‘As we have journeyed through Lent this year I have found myself thinking a lot about darkness. We often use the language of darkness and night when talking about the difficult times in our lives and the tragedies we witness in our world. There is no shortage of crises in our world right now: events in Gaza, people dying on desperate journeys in the English Channel, the ongoing strife in Ukraine, the contrasts of poverty and plenty in our neighbourhoods, the racial injustice which scars the lives of our communities – to name just a few.

We easily reach for the metaphor of darkness when we want to express how this all feels.

Yet on the morning of the first Easter, in the garden, Mary Magdalene’s astounding experience began in the dark. ‘Early on the first day of the week, while it was still dark, Mary Magdalene came to the tomb and saw that the stone had been removed.’

The stone had been removed and the body of Jesus had gone. God’s redeeming work took place in darkness. Whilst the scriptures have much to say about God bringing light into the world, and our Easter liturgies beautifully and joyfully celebrate the clarity and truth which light brings, nevertheless, the resurrection happened in darkness.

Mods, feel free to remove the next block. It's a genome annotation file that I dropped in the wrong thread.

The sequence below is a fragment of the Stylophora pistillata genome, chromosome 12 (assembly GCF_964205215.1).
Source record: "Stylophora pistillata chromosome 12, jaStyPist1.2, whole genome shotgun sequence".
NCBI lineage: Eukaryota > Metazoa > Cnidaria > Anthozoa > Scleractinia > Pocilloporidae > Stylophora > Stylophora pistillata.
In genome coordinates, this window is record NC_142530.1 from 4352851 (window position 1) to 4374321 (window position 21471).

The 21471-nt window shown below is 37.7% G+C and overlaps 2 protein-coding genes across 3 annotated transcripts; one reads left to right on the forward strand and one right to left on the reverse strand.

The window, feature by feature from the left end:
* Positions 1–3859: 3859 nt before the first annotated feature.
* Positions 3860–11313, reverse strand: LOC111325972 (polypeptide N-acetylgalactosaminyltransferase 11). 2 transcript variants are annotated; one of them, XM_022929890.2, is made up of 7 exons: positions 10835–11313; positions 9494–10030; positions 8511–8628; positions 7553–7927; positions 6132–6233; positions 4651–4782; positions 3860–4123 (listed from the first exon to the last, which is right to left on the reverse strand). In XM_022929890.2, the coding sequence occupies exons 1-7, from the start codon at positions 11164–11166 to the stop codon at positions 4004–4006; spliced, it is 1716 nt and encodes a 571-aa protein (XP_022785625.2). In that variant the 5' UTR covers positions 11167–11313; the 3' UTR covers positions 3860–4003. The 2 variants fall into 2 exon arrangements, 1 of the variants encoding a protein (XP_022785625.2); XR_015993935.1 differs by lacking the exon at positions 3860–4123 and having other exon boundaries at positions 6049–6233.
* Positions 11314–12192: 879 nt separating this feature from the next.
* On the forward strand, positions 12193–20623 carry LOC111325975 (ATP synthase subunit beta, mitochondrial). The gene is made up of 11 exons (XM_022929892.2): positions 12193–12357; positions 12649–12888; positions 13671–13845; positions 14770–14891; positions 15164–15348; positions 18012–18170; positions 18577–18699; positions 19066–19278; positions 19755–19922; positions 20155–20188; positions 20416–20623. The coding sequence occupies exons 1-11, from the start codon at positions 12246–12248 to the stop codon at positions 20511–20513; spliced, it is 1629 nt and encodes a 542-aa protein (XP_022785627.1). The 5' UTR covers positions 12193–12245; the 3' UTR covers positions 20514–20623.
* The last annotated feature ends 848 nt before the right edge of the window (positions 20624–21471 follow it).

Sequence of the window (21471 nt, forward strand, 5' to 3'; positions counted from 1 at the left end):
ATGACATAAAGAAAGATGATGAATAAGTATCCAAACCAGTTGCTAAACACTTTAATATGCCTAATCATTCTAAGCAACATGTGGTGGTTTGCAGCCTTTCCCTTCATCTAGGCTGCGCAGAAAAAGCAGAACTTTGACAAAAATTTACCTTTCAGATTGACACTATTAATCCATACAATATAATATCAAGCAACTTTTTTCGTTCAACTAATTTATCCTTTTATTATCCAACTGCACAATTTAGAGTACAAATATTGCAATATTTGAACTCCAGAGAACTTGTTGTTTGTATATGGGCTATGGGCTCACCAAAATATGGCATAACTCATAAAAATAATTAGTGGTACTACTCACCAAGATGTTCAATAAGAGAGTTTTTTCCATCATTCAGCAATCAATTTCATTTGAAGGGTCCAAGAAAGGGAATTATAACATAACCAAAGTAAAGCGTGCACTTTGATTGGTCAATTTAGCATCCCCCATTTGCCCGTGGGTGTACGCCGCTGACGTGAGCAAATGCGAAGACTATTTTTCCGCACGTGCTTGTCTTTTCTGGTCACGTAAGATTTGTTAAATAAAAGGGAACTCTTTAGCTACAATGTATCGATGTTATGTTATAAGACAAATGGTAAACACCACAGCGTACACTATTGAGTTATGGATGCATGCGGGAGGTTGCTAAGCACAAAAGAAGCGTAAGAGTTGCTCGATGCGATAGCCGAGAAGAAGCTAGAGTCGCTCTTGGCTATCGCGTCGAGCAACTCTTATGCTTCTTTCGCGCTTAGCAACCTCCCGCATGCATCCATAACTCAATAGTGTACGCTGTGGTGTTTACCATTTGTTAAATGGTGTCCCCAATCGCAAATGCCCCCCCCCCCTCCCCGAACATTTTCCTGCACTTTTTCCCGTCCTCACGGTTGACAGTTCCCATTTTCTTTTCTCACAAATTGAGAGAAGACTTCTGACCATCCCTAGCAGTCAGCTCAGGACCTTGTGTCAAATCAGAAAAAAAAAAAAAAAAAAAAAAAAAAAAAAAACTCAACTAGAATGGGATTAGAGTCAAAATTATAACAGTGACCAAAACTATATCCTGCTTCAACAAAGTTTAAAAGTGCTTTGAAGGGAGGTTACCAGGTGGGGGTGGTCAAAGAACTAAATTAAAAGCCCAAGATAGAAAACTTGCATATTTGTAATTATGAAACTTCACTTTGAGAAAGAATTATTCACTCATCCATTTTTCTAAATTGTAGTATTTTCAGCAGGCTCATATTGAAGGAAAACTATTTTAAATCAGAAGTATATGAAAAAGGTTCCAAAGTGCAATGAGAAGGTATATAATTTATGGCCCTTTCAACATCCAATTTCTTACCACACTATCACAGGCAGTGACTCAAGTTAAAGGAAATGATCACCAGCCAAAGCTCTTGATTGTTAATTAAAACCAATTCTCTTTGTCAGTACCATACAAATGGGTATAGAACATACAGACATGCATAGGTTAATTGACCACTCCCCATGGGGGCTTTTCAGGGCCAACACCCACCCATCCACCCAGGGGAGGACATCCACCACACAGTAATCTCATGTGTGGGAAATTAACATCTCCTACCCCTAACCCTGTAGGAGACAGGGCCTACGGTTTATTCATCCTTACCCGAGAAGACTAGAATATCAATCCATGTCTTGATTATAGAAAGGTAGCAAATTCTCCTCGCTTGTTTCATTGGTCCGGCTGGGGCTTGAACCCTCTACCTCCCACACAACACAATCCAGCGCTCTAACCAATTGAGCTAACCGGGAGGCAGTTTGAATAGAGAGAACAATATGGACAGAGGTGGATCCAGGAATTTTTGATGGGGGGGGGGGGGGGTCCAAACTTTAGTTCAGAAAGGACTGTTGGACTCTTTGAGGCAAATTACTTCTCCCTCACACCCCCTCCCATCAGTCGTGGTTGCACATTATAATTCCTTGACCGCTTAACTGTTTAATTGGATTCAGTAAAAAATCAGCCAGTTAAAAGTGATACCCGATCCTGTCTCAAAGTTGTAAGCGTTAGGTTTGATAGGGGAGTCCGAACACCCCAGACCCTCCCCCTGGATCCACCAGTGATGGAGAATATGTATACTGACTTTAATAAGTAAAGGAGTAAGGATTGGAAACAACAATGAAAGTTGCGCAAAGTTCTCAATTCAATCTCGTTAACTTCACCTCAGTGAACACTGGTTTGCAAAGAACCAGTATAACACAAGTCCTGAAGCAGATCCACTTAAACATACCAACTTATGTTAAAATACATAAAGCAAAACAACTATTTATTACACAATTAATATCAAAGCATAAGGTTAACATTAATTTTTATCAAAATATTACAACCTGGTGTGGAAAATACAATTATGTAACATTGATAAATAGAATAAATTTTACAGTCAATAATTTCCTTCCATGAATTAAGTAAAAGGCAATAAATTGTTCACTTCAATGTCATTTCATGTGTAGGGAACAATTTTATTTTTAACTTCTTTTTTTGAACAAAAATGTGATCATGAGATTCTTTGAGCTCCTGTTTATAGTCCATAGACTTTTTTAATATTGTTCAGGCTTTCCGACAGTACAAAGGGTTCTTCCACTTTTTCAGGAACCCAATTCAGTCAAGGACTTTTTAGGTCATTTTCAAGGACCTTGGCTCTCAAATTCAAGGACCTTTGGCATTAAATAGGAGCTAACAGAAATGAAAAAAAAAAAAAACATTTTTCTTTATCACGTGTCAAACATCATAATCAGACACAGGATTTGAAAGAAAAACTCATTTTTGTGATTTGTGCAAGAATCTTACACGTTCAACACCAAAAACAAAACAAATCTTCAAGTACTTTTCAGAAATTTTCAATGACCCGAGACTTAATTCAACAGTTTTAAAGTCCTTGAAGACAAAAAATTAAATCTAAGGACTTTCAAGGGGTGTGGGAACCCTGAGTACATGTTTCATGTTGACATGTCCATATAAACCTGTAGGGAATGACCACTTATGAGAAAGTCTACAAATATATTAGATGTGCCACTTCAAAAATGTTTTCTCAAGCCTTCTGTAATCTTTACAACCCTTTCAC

The theologian, Dr Selina Stone, in her beautiful Lent book, ‘Tarry Awhile’, writes about ‘God who specialises in working in the darkness’. She says:

‘God receives an offering and makes a covenant with Abram in the dark (Genesis 15:12–21). It is in the dark that Jacob wrestles with God and receives a blessing (Genesis 28:10–22). It is at night that Rahab negotiates safety for her whole family and earns her place in the genealogy of Jesus by hiding the spies (Joshua 2). Darkness represents deliverance for the children of Israel, separating them from the Egyptians who pursued them (Joshua 24:7). Deep darkness is one of the marks of God’s presence, the place from which God’s voice comes forth (Deuteronomy 4:11; 5:22–3). Darkness is the place and space of encounter with God.’

Realising this gives me so much hope, because it reminds me that we don’t need to wait for the light before we can know God’s presence and power. God’s works of transformation do not wait for the dawn. God is present as much in the darkness as in the light, which means that the darkness can play host to acts of healing, nurture, transformation, resurrection and love.

I pray that the hope of Easter may be known in the hardest situations in our world and in each of our lives, and that with Mary we may know the reality of resurrection in the darkness.’